Yes she can: Dame Kiri elected President in online poll
Dame Kiri Te Kanawa has been elected President of New Zealand in a mock poll by New Zealand’s republican movement.
The international opera star beat former Prime Minister Jim Bolger, former All Black captain and Carter Holt Harvey chairman Sir Wilson Whineray and James Belich and Claudia Orange in the race for the imaginary honour.
However, voter turnout wasn’t quite what we’d get in a real presidential election, with Dame Kiri needing just 1371 of the 3115 votes for the win.
The Republican Movement of Aotearoa New Zealand asked several other questions relating to our head of state if and when this country becomes a republic.
One of these was what we should actually call New Zealand's head of state, with 52% choosing President and 35% choosing Maori titles Ariki, Rangatira or Tuamaki.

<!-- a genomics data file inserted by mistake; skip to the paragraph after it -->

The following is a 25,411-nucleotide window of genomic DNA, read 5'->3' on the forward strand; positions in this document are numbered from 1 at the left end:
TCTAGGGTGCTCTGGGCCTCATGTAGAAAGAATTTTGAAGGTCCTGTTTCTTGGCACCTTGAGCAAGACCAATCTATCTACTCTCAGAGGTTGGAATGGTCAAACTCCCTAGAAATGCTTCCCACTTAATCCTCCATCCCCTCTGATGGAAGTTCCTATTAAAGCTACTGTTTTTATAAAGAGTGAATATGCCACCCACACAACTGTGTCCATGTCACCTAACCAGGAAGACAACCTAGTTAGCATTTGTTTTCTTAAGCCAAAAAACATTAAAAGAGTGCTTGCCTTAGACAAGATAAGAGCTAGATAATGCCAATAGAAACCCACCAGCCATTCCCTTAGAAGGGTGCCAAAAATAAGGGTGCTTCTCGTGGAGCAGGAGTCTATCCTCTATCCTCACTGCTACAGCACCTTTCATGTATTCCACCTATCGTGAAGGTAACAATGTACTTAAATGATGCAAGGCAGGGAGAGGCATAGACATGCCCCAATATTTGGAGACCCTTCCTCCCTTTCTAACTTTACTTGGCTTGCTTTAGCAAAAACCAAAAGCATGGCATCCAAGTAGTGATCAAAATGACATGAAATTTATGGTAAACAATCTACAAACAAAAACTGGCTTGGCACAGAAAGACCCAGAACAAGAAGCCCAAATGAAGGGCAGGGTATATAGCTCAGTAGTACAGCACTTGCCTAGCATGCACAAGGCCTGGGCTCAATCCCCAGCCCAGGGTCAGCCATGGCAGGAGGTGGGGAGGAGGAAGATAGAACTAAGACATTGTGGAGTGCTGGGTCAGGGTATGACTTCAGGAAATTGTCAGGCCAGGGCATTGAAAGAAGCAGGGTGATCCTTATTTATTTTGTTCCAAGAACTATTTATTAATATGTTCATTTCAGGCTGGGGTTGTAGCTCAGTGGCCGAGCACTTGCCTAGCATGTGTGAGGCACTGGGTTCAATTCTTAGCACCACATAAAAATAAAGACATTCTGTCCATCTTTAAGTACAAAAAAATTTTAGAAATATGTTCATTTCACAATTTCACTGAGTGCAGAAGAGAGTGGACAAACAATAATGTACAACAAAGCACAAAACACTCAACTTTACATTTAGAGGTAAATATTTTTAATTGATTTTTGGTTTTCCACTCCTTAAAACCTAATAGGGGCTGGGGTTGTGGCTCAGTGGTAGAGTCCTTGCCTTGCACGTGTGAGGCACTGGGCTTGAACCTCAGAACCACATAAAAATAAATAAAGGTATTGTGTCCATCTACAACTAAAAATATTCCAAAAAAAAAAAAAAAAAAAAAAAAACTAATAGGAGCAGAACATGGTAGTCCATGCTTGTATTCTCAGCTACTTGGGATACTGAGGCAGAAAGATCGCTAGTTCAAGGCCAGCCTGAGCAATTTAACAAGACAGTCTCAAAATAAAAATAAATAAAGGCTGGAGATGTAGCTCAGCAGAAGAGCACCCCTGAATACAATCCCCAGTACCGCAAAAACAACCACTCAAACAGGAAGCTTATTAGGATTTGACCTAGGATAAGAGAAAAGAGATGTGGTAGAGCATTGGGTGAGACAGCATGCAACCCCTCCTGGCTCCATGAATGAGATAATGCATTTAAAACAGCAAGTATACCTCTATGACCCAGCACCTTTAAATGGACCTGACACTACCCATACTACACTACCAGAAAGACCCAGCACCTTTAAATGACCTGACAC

The head of state’s term in office should be five years according to 51% of respondents, with 20% choosing four and only 12% opting for three-year terms like our parliament.
68% said New Zealand should be like the US and limit its head of state to two terms; 20% advocated a one-term limit.
Although 68% said the public should nominate head of state candidates, the numbers were evenly split on how the final verdict should be decided.
48% wanted our head of state chosen by public vote and 49% wanted it done by parliament.
Only 1% wanted our head of state chosen by the prime minister.
"The website proves New Zealanders are perfectly capable of selecting a New Zealander as their head of state,” says Lewis Holden, chairman of the republican movement.
“Voters expressed a preference for academic and cultural leaders over any former political leaders."
The Head of State (Referenda) Bill, sponsored by Green MP Keith Locke, is waiting to be drawn from the parliamentary ballot.
In the unlikely event that it passed, it would give New Zealanders a referendum on whether to keep the monarchy or replace it with our own head of state chosen by popular vote or parliament.
So it may not be long before New Zealand gets to elect its own version of Barack Obama.